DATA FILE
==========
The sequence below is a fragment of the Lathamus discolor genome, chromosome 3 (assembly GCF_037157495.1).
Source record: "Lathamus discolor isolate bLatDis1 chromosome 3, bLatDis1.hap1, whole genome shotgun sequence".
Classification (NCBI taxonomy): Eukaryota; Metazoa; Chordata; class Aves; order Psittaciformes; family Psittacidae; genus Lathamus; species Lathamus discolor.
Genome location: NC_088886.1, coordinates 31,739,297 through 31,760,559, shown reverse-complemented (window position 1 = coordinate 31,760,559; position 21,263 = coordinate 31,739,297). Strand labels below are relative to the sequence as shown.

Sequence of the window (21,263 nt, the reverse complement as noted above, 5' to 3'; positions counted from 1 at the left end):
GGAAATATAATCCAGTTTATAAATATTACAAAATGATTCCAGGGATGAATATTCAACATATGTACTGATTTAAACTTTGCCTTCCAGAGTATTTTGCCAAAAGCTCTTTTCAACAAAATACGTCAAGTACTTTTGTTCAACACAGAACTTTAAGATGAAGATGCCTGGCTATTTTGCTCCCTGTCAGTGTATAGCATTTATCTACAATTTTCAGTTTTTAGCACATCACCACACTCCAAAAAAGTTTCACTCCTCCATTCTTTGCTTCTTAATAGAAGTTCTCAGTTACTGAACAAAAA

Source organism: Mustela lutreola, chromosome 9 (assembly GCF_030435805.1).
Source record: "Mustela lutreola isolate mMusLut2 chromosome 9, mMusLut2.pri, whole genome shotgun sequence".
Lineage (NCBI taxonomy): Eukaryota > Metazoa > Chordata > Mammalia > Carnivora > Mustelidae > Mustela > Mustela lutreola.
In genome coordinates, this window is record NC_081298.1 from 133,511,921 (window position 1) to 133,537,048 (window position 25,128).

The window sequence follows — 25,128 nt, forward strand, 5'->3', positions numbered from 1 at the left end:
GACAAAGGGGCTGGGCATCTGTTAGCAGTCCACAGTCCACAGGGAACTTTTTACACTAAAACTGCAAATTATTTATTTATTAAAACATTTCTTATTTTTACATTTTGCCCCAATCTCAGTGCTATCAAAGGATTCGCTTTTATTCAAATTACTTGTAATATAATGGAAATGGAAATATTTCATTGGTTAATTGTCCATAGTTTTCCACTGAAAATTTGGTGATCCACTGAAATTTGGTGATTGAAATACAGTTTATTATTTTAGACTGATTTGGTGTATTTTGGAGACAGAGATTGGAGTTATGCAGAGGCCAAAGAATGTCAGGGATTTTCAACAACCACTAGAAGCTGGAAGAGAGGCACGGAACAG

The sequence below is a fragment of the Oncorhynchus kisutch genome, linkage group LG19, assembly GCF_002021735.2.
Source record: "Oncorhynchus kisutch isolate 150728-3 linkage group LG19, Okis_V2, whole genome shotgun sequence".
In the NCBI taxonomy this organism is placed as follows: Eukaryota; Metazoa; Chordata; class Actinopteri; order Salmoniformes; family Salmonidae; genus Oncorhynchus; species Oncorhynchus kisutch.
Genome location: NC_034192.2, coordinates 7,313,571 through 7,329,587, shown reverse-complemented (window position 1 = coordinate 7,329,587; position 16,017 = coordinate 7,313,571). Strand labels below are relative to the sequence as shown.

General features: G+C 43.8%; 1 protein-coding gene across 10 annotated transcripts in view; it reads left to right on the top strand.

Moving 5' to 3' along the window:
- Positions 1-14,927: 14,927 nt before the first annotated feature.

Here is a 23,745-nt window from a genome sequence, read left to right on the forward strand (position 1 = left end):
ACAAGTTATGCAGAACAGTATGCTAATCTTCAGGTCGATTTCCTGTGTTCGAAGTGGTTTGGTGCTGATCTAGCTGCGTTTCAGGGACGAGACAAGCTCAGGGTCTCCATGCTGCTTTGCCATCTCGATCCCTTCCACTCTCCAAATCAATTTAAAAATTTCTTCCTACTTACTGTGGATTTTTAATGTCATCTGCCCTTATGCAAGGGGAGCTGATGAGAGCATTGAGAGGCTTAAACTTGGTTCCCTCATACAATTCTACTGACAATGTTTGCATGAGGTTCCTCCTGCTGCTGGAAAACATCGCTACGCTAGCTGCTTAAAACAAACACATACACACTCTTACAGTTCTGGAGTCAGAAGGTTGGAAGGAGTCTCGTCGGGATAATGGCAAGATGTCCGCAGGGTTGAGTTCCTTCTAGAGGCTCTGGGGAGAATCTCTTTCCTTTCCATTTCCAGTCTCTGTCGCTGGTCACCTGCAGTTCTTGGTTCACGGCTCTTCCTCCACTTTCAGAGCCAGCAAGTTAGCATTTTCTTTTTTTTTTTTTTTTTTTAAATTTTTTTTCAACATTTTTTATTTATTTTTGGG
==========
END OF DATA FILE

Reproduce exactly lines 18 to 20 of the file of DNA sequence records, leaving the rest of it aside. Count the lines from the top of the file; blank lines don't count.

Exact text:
Moving 5' to 3' along the window:
- Positions 1-14,927: 14,927 nt before the first annotated feature.

Here is a 23,745-nt window from a genome sequence, read left to right on the forward strand (position 1 = left end):